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Measuring PEFR

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Peak expiratory flow rate (PEFR) is the highest rate at which gas can be expelled from the lungs via an open mouth (Dougherty and Lister, 2004).

Abstract

VOL: 101, ISSUE: 10, PAGE NO: 32

Dan Higgins, RN, is senior charge nurse, critical care, University Hospital Birmingham, and clinical educator, Specialist Nurse Education Services

Peak expiratory flow rate (PEFR) is the highest rate at which gas can be expelled from the lungs via an open mouth (Dougherty and Lister, 2004).

 

 

The measurement of peak expiratory flow rate is a simple procedure in which an individual takes a full inspiration and blows out as forcibly as possible into an instrument called a peak flow meter (Fig 1), which measures the maximal gas flow during exhalation in litres per minute (Hinchcliffe et al, 1996).

 

 

The measurement of PEFR is one index of airway obstruction and may be an economical means of measuring the lung function/obstructive disease process both in the community and acute setting.

 

 

It is also recommended by the British Thoracic Society (2004) as a useful tool in the diagnosis and management of asthma.

 

 

Factors influencing PEFR
Many factors will influence PEFR including a patient’s age, gender and height. Pulmonary problems such as asthma and chronic obstructive pulmonary disease will result in a reduction in flow. Muscle mass will also play a key role in determining PEFR.

 

 

There may be significant variability in PEFR in many disease processes. As a tool, individual PEFR readings must therefore be viewed as a trend and in collaboration with other data rather than a single measurement. Measurements must be compared against a recognised chart of normal values, but perhaps more importantly as a comparison against the individual’s normal range.

 

 

For patients with asthma the British Thoracic Society (2004) suggests that home monitoring is important during exacerbations, changes in treatment and as part of an asthma action plan, but there is little evidence of value as a long-term monitoring tool.

 

 

Measuring PEFR 30 minutes after inhaled medication acts as a useful guide to pharmacological management. If a patient is acutely breathless then measurement of PEFR may be of little use as the procedure requires physical effort.

 

 

Changes in measurement scales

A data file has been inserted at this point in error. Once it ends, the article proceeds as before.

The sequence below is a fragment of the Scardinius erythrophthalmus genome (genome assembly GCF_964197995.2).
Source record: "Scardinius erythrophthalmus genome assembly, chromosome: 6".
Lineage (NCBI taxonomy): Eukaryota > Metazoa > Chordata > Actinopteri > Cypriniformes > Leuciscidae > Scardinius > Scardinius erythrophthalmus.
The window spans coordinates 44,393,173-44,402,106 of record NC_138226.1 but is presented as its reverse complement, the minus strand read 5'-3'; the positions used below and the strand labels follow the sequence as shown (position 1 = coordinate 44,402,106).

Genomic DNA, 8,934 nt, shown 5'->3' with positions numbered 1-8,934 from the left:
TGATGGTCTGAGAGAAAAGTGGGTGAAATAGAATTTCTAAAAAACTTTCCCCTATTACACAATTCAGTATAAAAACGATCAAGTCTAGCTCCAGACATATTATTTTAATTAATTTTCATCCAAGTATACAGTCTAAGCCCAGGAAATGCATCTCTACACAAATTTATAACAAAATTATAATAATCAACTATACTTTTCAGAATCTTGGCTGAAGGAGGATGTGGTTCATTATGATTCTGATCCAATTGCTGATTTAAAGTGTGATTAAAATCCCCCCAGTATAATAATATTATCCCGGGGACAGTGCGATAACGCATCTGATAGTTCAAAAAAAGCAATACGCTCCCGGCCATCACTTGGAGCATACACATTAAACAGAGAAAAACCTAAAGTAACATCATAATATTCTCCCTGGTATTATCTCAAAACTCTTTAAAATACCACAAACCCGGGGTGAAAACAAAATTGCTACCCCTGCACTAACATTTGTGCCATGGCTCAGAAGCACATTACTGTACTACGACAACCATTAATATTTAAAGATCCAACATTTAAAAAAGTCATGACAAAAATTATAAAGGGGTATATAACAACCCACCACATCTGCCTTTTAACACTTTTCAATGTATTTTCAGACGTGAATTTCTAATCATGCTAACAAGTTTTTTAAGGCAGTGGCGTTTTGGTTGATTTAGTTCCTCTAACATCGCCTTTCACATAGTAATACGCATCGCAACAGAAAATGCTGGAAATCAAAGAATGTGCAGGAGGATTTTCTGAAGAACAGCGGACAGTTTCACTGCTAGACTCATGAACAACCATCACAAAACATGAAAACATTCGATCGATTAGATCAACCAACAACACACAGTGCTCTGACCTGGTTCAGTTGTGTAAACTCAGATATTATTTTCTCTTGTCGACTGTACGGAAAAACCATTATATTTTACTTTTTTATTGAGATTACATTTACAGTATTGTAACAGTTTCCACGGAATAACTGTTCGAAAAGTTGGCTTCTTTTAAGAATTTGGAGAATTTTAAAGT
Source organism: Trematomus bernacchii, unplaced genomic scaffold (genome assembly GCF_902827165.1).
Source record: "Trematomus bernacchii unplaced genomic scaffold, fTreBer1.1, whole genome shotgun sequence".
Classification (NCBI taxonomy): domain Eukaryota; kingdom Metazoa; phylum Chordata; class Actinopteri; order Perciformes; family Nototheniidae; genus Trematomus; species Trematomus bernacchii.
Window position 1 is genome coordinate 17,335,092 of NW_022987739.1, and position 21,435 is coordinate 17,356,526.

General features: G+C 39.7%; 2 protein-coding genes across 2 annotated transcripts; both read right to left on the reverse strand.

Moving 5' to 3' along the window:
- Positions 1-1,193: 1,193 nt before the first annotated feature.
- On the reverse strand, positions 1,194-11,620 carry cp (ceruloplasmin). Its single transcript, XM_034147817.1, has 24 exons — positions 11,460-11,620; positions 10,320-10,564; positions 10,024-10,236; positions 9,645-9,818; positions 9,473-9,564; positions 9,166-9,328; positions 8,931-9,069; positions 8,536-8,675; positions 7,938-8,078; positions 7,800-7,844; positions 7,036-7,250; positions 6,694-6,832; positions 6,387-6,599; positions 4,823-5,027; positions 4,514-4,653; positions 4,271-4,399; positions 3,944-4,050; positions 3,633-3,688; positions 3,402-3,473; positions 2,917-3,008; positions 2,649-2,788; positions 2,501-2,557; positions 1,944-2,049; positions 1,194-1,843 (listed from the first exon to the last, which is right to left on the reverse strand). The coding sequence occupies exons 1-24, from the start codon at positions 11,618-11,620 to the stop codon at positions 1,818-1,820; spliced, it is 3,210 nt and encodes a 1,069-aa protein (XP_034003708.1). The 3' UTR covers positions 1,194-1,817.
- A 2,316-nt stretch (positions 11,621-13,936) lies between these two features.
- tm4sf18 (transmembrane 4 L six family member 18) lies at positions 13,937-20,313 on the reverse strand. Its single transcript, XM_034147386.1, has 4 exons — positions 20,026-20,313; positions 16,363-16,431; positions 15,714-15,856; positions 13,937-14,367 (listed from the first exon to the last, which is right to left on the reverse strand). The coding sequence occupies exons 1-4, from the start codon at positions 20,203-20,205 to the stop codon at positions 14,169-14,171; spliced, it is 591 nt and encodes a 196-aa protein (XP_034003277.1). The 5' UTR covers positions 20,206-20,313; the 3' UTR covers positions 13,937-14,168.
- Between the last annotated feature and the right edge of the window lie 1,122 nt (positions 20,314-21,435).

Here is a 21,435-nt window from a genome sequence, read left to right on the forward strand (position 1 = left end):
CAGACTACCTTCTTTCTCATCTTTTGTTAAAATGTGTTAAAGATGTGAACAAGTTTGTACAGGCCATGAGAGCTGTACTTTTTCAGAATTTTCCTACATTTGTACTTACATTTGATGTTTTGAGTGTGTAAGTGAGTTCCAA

Historically PEFR has been measured in Wright units. However, due to calibration errors and comparison problems between different instruments a new scale was introduced in 2004.

 

 

This scale has now become standard and will apply to all peak flow meters sold within the European Union that are available under the drug tariff. It is of great importance that those measuring PEFR are aware of this change in practice and are familiar with the new EU PEFR scale (Fig 2).

 

 

Equipment required
- EU scale peak expiratory flow meter.

 

 

- Clean apron.

 

 

- Clean mouthpiece (if required).

 

 

- Documentation.

 

 

Patient preparation
Patients new to the procedure or those being taught how to measure their own PEFR will require a full explanation of what PEFR is, what it measures, and how they should interpret their results.

 

 

Informed consent must be obtained and the patients must be reassured.

 

 

Support and advice must also be given to those who perform the procedure independently to reinforce good technique. Patients monitoring their own peak flow rate should be aware of how to act on the results.

 

 

The procedure
- Prepare the patient as outlined above.

 

 

- Wash hands and don a clean apron.

 

 

- Assemble equipment in accordance with manufacturer’s instructions.

 

 

- Attach a clean or disposable mouthpiece.

 

 

- Set the arrow to the zero mark (Fig 3).

 

 

- Position the patient. This should be the position in which the patient normally undertakes the procedure. However, sitting upright/standing up is considered the most appropriate).

 

 

- Ask the patient to take a maximal inspiration (Fig 4).

 

 

- Advise the patient to close her or his lips around the mouthpiece and to exhale as forcibly as possible (Fig 5).

 

 

- Note the measurement.

 

 

- Repeat the process a further two times (if tolerated by the patient) ensuring that the arrow is reset to the zero mark for each measurement.

 

 

- Dispose of the mouthpiece (if appropriate), and ensure that the equipment is clean. Wash hands.

 

 

- Make a note of the highest value reached, documenting specific time/previous medication.

 

 

- Compare measured values against predicted values/trends (Fig 6).

 

 

- Report any deviance/abnormality to medical/ specialist staff.

 

 

Professional responsibilities
All nurses who measure PEFR must have received approved training and undertaken supervised practice. The onus is also on the individual to ensure knowledge and skills are maintained both from a theoretical and a practical perspective. Nurses should also undertake this role in accordance with an organisation’s protocols, policies and guidelines.

 

 

- This article has been double-blind peer-reviewed.

 

 

For related articles on this subject and links to relevant websites see www.nursingtimes.net

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